Lebanese officials and political leaders at the 2022 Iftar banquet of the Saudi Embassy in Lebanon, 11 April 2022. (Photo credit: unknown)
Member of the Hezbollah Central Council, Sheikh Nabil Qawook, has stated that Walid al-Bukhari, the ambassador of Saudi Arabia to Lebanon, is creating sedition in Lebanon and intervening in its internal affairs.
“An ambassador of sedition in Lebanon does not want the country to rest, nor to emerge from its crisis, and instead works for incitement and strife among the Lebanese, and interferes in the affairs of Lebanon,” the Hezbollah official stated.
Sheikh Qawook criticized the Saudi ambassador to Lebanon for his insistence on telling Lebanon to remain neutral on affairs pertaining to Gulf Cooperation Council (GCC) member states.
The Hezbollah Central Council member noted that neither the Lebanese ambassador in Riyadh nor Hezbollah interfere in Saudi internal affairs nor do they meddle in Saudi elections – “were there to be any elections,” he added.
Sheikh Qawook referred to the silence of some political figures and blocs over the issue of foreign interference in Lebanese affairs, stating that this silence exposes all those who raise false slogans about preserving Lebanon’s independence and sovereignty.
He also urged the speedy formation of a cabinet for the new government.
A 26 April report from the Lebanese daily Al Akhbar revealed an employee working in the office of the Saudi ambassador to Lebanon had been directly interfering in the Lebanese general elections.
Shortly after Al-Bukhari returned to Lebanon on 7 April following a diplomatic spat between the two countries, he hosted a lavish Iftar dinner during Ramadan for several Lebanese officials, political leaders, and foreign diplomats weeks before the critical Lebanese general elections.
Present among the Lebanese officials were Prime Minister Najib Mikati, Minister of Agriculture Abbas Hajj Hassan (representing Speaker of Parliament Nabih Berri), former presidents Michel Suleiman and Amin Gemayel, former prime ministers Fouad Siniora and Tammam Salam, Lebanese Forces (LF) head Samir Geagea, Progressive Socialist Party head Walid Jumblatt, Kataeb Party head Sami Gemayel, and MP Bahia Hariri.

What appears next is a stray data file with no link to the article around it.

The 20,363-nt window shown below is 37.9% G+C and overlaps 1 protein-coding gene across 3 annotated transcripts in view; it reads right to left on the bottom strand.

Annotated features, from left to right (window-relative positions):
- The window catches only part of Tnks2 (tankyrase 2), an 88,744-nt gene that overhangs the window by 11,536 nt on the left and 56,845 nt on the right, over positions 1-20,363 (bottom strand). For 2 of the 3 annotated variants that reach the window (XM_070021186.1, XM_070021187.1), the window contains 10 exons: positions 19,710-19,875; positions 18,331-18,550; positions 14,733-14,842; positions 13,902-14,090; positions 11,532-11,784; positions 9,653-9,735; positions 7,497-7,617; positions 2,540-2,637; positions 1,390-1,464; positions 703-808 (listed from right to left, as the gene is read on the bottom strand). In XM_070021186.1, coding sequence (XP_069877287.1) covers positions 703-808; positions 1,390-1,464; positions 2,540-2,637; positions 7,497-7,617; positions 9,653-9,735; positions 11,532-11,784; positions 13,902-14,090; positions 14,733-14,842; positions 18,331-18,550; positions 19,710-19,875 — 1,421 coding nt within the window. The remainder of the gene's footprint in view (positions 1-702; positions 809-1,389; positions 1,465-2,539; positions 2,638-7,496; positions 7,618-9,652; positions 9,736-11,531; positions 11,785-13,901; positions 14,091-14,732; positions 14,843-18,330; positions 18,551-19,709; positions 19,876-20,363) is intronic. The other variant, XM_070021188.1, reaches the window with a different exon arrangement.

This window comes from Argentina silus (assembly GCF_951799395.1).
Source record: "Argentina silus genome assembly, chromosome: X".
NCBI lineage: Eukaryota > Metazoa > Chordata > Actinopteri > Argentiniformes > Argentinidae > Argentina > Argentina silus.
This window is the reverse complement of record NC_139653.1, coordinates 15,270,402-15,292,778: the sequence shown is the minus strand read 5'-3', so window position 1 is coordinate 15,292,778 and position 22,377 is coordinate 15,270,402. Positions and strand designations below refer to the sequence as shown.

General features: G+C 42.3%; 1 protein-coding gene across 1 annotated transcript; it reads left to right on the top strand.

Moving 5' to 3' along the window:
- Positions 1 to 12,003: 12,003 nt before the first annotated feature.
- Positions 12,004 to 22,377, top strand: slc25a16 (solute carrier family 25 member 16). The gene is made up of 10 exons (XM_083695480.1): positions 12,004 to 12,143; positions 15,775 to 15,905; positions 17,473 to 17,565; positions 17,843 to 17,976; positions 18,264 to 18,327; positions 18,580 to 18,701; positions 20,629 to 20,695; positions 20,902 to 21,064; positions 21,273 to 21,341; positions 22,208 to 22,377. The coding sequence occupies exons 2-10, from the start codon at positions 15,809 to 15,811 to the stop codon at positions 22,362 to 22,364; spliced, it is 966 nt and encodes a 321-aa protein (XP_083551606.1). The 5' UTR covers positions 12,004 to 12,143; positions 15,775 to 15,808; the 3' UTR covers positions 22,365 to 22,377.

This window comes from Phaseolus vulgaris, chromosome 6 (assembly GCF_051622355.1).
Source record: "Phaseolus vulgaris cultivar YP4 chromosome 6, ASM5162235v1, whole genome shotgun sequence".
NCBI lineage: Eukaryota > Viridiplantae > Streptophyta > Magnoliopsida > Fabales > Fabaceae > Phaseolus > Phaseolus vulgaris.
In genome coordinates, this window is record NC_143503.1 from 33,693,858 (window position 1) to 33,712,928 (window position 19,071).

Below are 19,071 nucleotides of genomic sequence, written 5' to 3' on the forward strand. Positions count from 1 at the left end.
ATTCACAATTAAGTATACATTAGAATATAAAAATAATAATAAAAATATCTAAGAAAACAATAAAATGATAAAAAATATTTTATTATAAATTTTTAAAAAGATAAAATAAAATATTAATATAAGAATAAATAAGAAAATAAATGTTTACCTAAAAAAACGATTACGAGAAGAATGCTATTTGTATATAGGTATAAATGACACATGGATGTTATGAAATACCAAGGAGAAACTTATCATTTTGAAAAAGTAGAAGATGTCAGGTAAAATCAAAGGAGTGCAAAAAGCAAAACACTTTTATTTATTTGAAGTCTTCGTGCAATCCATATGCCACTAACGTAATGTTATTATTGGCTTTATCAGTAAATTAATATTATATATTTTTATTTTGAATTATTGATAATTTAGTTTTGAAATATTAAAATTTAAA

Among the foreign officials were the ambassadors of the US, France, and the UK, as well as the UN Special Coordinator for Lebanon, Joanna Wronecka.
A few days prior to the Iftar, Al-Bukhari met with Siniora and asked him to maintain his presence in the 2022 Lebanese general elections, following the withdrawal of major Sunni Muslim parties, in order not to leave the electoral arena open for Hezbollah to win.
Despite this meeting with Siniora, Al-Bukhari stated at the Iftar that “Saudi Arabia’s principles do not allow it to interfere in sovereign matters. We respect the parliamentary and presidential junctures and we call on everyone to run them based on competency.”
“It’s like a slave auction,” an unsuccessful candidate in the eastern district of Zahle told The Cradle.
“This Saudi-US-backed anti-Hezbollah front is not limited to political parties,” according to Mortada. “Today, Non-Governmental Organizations (NGOs) and civil society organizations are rife and active in Lebanon, receiving foreign funding and fielding large numbers of parliamentary candidates for the first time.”
He added that “the NGOs – many of them liberal and foreign-funded – mostly oppose Hezbollah and are cozy with western capitals, especially Washington.”